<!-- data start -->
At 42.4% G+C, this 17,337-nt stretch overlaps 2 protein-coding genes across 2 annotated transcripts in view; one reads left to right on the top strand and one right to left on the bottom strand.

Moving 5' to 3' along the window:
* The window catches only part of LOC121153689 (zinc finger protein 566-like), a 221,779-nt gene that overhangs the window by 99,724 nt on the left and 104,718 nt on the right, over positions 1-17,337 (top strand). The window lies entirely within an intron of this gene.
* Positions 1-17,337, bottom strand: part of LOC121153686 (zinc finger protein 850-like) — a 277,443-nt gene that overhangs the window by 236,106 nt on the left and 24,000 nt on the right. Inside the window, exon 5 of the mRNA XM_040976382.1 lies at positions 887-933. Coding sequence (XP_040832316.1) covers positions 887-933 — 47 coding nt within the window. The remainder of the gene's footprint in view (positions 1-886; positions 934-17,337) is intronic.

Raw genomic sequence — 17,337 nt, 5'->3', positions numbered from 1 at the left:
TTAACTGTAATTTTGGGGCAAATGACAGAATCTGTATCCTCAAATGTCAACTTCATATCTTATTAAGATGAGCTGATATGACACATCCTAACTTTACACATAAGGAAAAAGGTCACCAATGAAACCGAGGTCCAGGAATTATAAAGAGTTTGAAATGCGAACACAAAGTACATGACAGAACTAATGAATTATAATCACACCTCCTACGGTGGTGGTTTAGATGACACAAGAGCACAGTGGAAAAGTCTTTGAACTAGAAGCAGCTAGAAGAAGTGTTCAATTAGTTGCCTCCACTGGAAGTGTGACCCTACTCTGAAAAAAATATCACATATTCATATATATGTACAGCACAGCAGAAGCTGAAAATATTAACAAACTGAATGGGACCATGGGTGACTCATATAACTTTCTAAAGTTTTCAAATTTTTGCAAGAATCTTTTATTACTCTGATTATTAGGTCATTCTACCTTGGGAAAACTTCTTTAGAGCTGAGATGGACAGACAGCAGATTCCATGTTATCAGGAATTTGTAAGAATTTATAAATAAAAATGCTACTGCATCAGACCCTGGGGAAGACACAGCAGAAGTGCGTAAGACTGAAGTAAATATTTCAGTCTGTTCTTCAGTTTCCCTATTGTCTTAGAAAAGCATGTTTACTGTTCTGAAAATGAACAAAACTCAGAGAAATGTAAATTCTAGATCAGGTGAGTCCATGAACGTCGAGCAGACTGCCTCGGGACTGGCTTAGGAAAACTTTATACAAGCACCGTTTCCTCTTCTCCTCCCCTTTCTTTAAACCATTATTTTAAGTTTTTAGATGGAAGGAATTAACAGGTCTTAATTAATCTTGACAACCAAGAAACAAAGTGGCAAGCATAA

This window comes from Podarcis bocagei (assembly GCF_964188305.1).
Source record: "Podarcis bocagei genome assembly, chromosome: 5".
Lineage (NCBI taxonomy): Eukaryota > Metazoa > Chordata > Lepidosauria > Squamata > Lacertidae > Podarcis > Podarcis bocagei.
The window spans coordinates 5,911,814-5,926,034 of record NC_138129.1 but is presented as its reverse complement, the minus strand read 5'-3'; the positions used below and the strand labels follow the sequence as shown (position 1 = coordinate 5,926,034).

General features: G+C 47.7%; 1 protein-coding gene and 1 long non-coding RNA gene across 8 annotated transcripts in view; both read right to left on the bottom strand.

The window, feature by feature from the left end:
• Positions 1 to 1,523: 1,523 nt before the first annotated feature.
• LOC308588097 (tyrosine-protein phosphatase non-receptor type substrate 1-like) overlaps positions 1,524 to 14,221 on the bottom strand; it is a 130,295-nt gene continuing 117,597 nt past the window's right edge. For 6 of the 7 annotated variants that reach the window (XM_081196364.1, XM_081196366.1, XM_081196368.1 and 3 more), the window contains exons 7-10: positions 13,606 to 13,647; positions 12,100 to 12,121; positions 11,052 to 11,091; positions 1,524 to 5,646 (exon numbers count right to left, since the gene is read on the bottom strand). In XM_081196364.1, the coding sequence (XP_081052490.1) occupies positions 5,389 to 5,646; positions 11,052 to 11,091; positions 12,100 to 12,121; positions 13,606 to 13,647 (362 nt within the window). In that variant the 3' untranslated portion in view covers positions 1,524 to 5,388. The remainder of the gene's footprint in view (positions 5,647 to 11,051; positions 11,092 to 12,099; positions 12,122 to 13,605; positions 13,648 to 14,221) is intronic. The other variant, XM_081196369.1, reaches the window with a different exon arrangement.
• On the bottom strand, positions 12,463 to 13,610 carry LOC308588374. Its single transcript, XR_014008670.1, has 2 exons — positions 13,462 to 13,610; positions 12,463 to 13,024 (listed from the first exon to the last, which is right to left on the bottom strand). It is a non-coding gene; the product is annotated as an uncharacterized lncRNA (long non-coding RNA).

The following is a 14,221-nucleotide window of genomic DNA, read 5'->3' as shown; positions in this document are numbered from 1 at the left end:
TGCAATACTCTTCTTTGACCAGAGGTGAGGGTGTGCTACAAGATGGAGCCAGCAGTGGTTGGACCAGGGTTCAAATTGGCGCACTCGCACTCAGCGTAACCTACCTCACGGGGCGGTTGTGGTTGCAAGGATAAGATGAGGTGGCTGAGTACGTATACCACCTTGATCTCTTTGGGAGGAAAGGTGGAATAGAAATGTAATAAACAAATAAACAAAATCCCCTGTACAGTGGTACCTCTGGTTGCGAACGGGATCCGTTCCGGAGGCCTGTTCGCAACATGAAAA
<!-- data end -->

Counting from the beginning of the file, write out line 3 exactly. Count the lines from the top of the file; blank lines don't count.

* The window catches only part of LOC121153689 (zinc finger protein 566-like), a 221,779-nt gene that overhangs the window by 99,724 nt on the left and 104,718 nt on the right, over positions 1-17,337 (top strand). The window lies entirely within an intron of this gene.